The photo has been used for illustrative purposes.
Mariecar Jara-Puyod, Senior Reporter
Lifestyle diseases which have plagued the world for years may lead to haemophilia—the inability of the blood to clot generally due to gene aberrations—and so the more people have to be more careful with their way and state of living.
“I am not saying that lifestyle diseases are a direct cause of haemophilia. But there is acquired haemophilia,” Dr Shabiha Rana said.
The Al Zahra Hospital-Dubai Haematology consultant shared with Gulf Today her observations on haemophilia and sufferers in the past 13 years, primarily in the UK on Tuesday, eve of annual World Haemophilia Day, celebrated on April 17.
Rana explained that haemophilia which comes in three forms identified in the first letters of the English alphabet is a lifetime blood disorder arising from the abnormalities of the xx chromosomes—one gene is non-functional—of the mother (carrier) who passes these on to her son who manifests it and on to his daughter with whom the disease becomes “silent” and so on down the family tree. She has seen more cases of young children and young adults afflicted, the youngest of which was an adopted eight-months-old girl who was rushed to the hospital for bleeding.
Rana had a 52-year-old patient diagnosed with lymphoma, cancer of the lymphocytes: “He has the genetic inherent type of haemophilia and has been on treatment ever since. We did some haemophilia tests when he came to my clinic because of profuse bleeding. The tests showed he already was stricken with lymphoma.”
On the 78-year-old colon cancer patient referred to her, Rana commented, “Cancer causes a lot of changes in our body. The tests we had with our patient on this case showed hidden factors (which demonstrated) that he had acquired haemophilia.”
People with haemophilia do not bleed faster than others. They just bleed longer because of the lack of or the deficiency of a protein that allows the blood to clot. It is best that they are provided with rich protein diet, green leafy vegetables and red meat. Most experience internal bleeding even at the slightest trauma, the amount of bleeding depends on the severity of haemophilia. Compared to the general population, their life span is limited.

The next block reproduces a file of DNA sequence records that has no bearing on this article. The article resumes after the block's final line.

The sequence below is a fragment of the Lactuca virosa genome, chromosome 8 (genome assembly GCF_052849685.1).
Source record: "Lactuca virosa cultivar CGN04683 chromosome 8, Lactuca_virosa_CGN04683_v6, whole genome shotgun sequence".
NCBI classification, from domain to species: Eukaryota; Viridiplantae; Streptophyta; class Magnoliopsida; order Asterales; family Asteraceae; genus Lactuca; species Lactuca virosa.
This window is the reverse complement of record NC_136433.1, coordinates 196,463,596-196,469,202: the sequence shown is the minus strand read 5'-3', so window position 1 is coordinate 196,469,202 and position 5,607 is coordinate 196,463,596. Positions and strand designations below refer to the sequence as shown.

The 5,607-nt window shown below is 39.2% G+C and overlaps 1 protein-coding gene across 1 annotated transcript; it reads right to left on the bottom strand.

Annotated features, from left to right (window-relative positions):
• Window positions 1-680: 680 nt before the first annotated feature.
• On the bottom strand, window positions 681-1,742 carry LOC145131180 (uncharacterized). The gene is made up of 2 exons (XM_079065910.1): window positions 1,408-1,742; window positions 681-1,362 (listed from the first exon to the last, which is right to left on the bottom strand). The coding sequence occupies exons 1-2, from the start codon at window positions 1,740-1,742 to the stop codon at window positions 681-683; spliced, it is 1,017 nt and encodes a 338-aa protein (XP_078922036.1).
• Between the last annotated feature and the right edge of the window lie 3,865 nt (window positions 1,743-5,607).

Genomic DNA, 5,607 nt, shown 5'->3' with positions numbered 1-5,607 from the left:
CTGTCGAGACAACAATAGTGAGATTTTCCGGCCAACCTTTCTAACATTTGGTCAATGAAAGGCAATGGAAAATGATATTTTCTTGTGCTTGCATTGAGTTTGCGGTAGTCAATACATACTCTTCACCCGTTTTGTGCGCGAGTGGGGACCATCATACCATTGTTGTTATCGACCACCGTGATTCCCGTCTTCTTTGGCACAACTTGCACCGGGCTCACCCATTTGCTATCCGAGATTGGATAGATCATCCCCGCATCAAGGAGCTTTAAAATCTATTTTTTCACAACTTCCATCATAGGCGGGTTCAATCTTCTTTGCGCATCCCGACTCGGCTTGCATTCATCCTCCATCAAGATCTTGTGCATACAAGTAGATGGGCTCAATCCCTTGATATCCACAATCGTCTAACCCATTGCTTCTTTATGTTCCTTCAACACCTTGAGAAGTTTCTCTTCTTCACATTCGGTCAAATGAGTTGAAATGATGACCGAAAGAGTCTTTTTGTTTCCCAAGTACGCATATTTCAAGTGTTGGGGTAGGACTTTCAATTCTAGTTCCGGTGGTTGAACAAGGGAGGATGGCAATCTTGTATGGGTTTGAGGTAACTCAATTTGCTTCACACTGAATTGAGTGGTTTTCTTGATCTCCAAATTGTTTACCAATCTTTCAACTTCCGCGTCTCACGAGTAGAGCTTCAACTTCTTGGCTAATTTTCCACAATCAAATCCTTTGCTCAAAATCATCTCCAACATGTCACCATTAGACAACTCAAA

Rana said that while haemophilia is not preventable as it is genetically-borne, what can be done is that couples who plan to marry may go for blood tests to help them eventually prepare for their parenthood in such a way that peri-natal (before and after birth) tests would also be performed on their babies.
Diagnostics on the unborn child would determine whether he or she has haemophilia. Once known, it is highly recommended that the expectant mother of a haemophiliac baby undergo caesarian section delivery.
Rana added, “Normal delivery may require the vacuuming of (the haemophiliac baby) which of course is dangerous.”
As it is a World Health Organisation standard that newborns be injected with Vitamin K—a group of fat-soluble vitamins necessary for blood clotting—Rana said the recommendation is for haemophiliac newborns to get it intravaneous-ly rather than having it injected in their buttocks or muscles.
According to Rana, available in major hospitals in the UAE are replacement therapy, “concentrates of clotting factor VIII for haemophilia A and clotting factor IX for haemophilia B which are slowly dripped or injected into a vein.
There are prophylaxis to prevent or reduce the frequency of bleeding episodes in adult and paediatric patients with haemophilia A with or withous factor VIII (FVIII) inhibitors, first approved in 2017.”
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